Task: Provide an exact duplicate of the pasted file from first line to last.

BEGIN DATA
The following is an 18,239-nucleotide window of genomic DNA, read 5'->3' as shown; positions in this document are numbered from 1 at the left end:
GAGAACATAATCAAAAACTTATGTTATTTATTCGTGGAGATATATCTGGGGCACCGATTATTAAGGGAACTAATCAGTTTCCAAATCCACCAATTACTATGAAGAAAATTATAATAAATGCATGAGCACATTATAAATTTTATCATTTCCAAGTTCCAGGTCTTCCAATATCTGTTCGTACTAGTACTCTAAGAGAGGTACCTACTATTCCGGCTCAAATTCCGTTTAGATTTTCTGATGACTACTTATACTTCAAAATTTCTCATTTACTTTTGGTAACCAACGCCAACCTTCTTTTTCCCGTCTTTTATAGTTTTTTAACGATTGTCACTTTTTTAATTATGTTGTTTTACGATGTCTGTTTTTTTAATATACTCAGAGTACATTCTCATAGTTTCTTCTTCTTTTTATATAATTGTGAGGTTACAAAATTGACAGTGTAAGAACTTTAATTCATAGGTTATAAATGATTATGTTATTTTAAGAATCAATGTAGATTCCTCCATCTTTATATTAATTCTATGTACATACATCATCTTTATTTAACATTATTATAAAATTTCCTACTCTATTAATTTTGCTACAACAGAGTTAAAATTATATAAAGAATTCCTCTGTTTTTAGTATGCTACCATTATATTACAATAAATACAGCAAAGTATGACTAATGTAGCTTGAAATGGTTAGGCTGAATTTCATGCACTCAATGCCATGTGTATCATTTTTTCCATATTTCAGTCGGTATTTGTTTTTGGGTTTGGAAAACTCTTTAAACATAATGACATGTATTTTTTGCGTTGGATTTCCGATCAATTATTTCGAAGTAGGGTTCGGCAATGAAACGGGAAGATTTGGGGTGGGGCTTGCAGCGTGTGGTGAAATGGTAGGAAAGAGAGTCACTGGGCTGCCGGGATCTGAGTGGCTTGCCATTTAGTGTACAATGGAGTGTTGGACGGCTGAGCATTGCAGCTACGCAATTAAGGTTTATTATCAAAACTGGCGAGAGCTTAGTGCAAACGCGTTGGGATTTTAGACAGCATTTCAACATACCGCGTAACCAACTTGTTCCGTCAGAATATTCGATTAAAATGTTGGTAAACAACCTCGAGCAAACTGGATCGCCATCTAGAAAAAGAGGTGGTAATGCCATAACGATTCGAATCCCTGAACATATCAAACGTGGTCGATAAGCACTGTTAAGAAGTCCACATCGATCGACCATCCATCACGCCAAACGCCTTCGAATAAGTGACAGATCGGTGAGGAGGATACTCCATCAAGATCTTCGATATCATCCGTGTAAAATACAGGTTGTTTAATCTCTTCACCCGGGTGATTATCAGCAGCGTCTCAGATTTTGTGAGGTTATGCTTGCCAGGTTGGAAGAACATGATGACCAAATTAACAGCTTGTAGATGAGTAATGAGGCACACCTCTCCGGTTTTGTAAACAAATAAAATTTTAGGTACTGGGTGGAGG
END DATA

The following is an 18,239-nucleotide window of genomic DNA, read 5'->3' as shown; positions in this document are numbered from 1 at the left end:
GAGAACATAATCAAAAACTTATGTTATTTATTCGTGGAGATATATCTGGGGCACCGATTATTAAGGGAACTAATCAGTTTCCAAATCCACCAATTACTATGAAGAAAATTATAATAAATGCATGAGCACATTATAAATTTTATCATTTCCAAGTTCCAGGTCTTCCAATATCTGTTCGTACTAGTACTCTAAGAGAGGTACCTACTATTCCGGCTCAAATTCCGTTTAGATTTTCTGATGACTACTTATACTTCAAAATTTCTCATTTACTTTTGGTAACCAACGCCAACCTTCTTTTTCCCGTCTTTTATAGTTTTTTAACGATTGTCACTTTTTTAATTATGTTGTTTTACGATGTCTGTTTTTTTAATATACTCAGAGTACATTCTCATAGTTTCTTCTTCTTTTTATATAATTGTGAGGTTACAAAATTGACAGTGTAAGAACTTTAATTCATAGGTTATAAATGATTATGTTATTTTAAGAATCAATGTAGATTCCTCCATCTTTATATTAATTCTATGTACATACATCATCTTTATTTAACATTATTATAAAATTTCCTACTCTATTAATTTTGCTACAACAGAGTTAAAATTATATAAAGAATTCCTCTGTTTTTAGTATGCTACCATTATATTACAATAAATACAGCAAAGTATGACTAATGTAGCTTGAAATGGTTAGGCTGAATTTCATGCACTCAATGCCATGTGTATCATTTTTTCCATATTTCAGTCGGTATTTGTTTTTGGGTTTGGAAAACTCTTTAAACATAATGACATGTATTTTTTGCGTTGGATTTCCGATCAATTATTTCGAAGTAGGGTTCGGCAATGAAACGGGAAGATTTGGGGTGGGGCTTGCAGCGTGTGGTGAAATGGTAGGAAAGAGAGTCACTGGGCTGCCGGGATCTGAGTGGCTTGCCATTTAGTGTACAATGGAGTGTTGGACGGCTGAGCATTGCAGCTACGCAATTAAGGTTTATTATCAAAACTGGCGAGAGCTTAGTGCAAACGCGTTGGGATTTTAGACAGCATTTCAACATACCGCGTAACCAACTTGTTCCGTCAGAATATTCGATTAAAATGTTGGTAAACAACCTCGAGCAAACTGGATCGCCATCTAGAAAAAGAGGTGGTAATGCCATAACGATTCGAATCCCTGAACATATCAAACGTGGTCGATAAGCACTGTTAAGAAGTCCACATCGATCGACCATCCATCACGCCAAACGCCTTCGAATAAGTGACAGATCGGTGAGGAGGATACTCCATCAAGATCTTCGATATCATCCGTGTAAAATACAGGTTGTTTAATCTCTTCACCCGGGTGATTATCAGCAGCGTCTCAGATTTTGTGAGGTTATGCTTGCCAGGTTGGAAGAACATGATGACCAAATTAACAGCTTGTAGATGAGTAATGAGGCACACCTCTCCGGTTTTGTAAACAAATAAAATTTTAGGTACTGGGTGGAGG